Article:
“You know,” Aedion whispered. “It’ll take us two months to get there if we don’t hurry our pace.”  He was right, they’d miss their ship if they didn’t hurry. The plan was to ride to Ilium, then board on of the ship’s bound for Eyllwe. Rowan nodded his assent, the crown on his head heavy, and he raised a hand to steady it.

“Do I really have to wear this the entire journey?” He hissed, snapping his gaze to his general, who only laughed. “I suppose so.” Rowan braced himself as a wicked grin spread across Aedion’s tan face. “But, if you had agreed to taking a carriage—” Rowan groaned and let his head droop a bit. “You’d only have to wear it outside!”

“I am certainly not riding in a carriage like some polished little prince.” Aedion laughed, his eyes sparkling. Rowan felt another pang of hunger strike his belly, and he grabbed the pocket watch Aelin had thrown at him as he had been packing. It was nearly an hour past noon. But Aedion was right, they needed to pick up their pace, and, as Rowan glanced around, he found no place to stop. Rowan huffed. “We’ll stop in an hour.” Aedion nodded, and shouted the words back towards the group behind them. For a while the only sound was that of the clip-clop of horses’ hooves and the snapping of the silver-and-green banners in the wind, then a grumble interrupted it. Rowan snapped his eyes to Aedion in question, and the male blushed.

“I’m hungry,” he explained.

Rowan rolled his eyes but reached over to his saddle bag with one hand, unclipping it and tossing it towards Aedion. “Aelin probably stuck some gross confectionery in there.”

Aedion laughed as he rifled through it, shouting his victory when he yanked out a small wax paper bag. “Why,” Aedion began as he popped what looked like a piece of chocolate into his mouth, “does she shove this stuff in here if she knows you aren’t going to eat it?”

Rowan shrugged in answer and scanned the road before them. The towering pines on either side of the road created quite the image; each dusted with last night’s fallen snow, the needles whispering in the faint wind. There was a snicker behind him that turned into a full guffaw, and Rowan raised his brows at Aedion, then saw what he was looking at… 

“Oh gods,” he groaned, a blush heating his face. Aelin— wicked and cruel Aelin had slid a book into his bag as well. He remembered that particular book well. It was a copy of one of Aelin’s favorite collections of poems. If you could call them poems, and not just explicit short stories.

“Why the hell do you have this?” he said after another minute of laughter. Rowan only shook his head. “Blame your queen, General.”

Aedion chuckled, “She reads this smut?” Rowan fixed him with a look of disbelief. “You’ve no idea.”

You minx, he said to Aelin.

Hmm, did you find my book?
Yes, but, as a matter of fact, Aedion, found your book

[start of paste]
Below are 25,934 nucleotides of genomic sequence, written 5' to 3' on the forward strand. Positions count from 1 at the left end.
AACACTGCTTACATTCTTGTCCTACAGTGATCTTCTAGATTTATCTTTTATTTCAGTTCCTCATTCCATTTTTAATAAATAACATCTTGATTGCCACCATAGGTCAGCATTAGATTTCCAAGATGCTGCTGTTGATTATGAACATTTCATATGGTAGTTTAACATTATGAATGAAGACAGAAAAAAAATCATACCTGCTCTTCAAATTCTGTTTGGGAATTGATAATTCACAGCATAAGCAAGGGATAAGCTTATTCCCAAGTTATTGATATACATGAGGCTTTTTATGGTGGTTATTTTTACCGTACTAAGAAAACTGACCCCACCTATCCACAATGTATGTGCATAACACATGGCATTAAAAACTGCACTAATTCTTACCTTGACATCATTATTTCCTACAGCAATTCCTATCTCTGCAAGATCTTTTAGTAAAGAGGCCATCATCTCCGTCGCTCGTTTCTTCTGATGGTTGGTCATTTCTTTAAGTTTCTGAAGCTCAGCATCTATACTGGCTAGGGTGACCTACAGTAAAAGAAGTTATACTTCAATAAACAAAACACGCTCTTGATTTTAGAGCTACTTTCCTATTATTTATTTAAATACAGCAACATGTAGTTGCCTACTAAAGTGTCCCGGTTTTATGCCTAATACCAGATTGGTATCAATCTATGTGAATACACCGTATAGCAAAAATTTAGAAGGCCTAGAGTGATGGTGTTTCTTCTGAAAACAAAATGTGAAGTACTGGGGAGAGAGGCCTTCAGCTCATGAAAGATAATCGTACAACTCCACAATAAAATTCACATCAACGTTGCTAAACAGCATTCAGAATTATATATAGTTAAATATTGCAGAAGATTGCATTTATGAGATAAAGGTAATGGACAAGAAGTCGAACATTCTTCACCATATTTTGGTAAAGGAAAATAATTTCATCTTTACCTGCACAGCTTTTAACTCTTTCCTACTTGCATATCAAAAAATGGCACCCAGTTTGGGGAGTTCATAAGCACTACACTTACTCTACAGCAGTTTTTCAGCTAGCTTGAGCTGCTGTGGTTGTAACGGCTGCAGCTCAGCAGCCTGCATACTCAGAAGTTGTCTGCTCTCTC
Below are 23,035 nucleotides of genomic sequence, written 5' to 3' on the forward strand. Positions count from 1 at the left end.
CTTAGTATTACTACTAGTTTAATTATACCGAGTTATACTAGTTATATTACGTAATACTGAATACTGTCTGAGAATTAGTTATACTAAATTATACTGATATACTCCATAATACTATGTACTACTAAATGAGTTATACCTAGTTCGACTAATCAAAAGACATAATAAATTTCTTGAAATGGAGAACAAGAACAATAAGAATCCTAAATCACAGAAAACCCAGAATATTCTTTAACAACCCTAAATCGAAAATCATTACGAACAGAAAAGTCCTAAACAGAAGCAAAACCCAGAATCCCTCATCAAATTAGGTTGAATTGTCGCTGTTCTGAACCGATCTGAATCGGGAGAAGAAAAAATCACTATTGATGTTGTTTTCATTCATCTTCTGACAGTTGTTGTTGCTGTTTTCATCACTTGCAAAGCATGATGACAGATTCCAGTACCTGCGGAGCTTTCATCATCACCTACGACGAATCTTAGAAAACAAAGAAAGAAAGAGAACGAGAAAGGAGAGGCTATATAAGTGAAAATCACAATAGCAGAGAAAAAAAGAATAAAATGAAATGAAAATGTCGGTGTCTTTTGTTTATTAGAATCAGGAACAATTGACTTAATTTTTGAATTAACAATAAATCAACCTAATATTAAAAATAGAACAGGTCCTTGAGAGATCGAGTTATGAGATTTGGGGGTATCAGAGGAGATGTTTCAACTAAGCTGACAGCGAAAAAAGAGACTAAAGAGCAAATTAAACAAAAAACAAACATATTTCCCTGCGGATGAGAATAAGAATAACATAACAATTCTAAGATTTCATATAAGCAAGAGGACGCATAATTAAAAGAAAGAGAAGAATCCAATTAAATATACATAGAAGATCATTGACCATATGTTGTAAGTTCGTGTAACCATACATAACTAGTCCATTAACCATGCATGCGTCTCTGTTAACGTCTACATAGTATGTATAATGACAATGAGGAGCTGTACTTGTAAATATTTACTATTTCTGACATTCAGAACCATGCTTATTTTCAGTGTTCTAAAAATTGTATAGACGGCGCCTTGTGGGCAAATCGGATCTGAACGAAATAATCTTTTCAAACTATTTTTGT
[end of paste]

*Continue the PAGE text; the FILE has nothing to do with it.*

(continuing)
, he growled.

There was a pause, then, Oh. I hope he enjoyed it.


 Sitting at the table in her chambers, breakfast spread before her, Aelin scanned the paper before her, trying desperately to quell her disappointment at what she was reading.

Your Majesty,

Sellene and I have been trying feverishly to calm the many who think the Whitethorn’s aren’t appropriate rulers, and I am sad to tell you that we may have to forfeit this rule. Or perhaps, you and my dear cousin could come to Doranelle to speak on our behalf, we need more influence than the few decrees you’ve sent. With Maeve dead, centuries of tradition are disintegrating, and we need your help. There has been no violence to speak of, but we fear that it may arise. I am aware of the things going on in Erilea, but this is a plea, if only so we can keep this from escalating.

Your friend,
Endymion.

Aelin sighed heavily. She couldn’t leave to go to Wendlyn, not for the next few months at least, and she couldn’t spare anyone to go either. The tension in the kingdom had been steadily rising since the War, and it seemed it was at its tipping point. She scrubbed her face with a hand, then a few hard knocks on the door interrupted her, and she glanced towards the young girl who was pouring her a cup of tea. “Get that, please.” 

The girl scurried off with a quick bow, and Aelin adjusted the sleeves of her tunic as she heard the two sets of footsteps returning. It had been three weeks since Rowan had left, and she figured she had gotten maybe two whole nights of rest collectively. Maybe it was the nightmares that chased her from sleep, or the cold that had seeped into her bones. Aelin tipped back her head and sighed.

“You look like shit.”

Aelin righted herself to glare at Fenrys, whose tan face was serious. “Nice to see you, too, Fen. I’ve been well, how about you?”

 Fenrys didn’t smile as he pulled out a chair at the end of the table, helping himself to a plate of potatoes and sausage.

 “I’m serious, Aelin,” he said. “Are you feeling well?” 

Aelin rolled her eyes and braced an arm on the table, digging her fork into a piece of toast. “Is there a reason you’re here so early, Fenrys?” She said rather snappishly. 

The male raised a groomed brow in her direction, but shook his head, and fished something of his pocket, “This came a little bit ago.” He tossed a sealed envelope across the table, and she caught it with a hand. Suddenly, the scent of pine and snow and Rowan filled her, and a smile brightened her face. “Rowan,” she breathed.

She looked away from the sealed letter and towards Fenrys, raising a brow. “Why not just have a servant deliver this?” Fenrys looked out the window, his hands fidgeting with his fork. “Fenrys,” she growled. He winced a bit and met her eyes again. “Lysandra wanted me to check on you, she said you hadn’t been sleeping, and that you wouldn’t talk to her about it—”

Aelin bristled and clenched her fork a bit tighter. “And she said it might be good to talk to someone else…” Fenrys shifted in his seat, poking at the food on his plate. Aelin knew they were only trying to help, but they couldn’t.

 It was as simple as that. 

They had no way of knowing what it had been like inside that coffin, or inside that damned pit Maeve had kept her in. And she didn’t think she could ever tell them. Fenrys knew most of what had happened simply because he’d been there, and Rowan… She’d told him only what she could.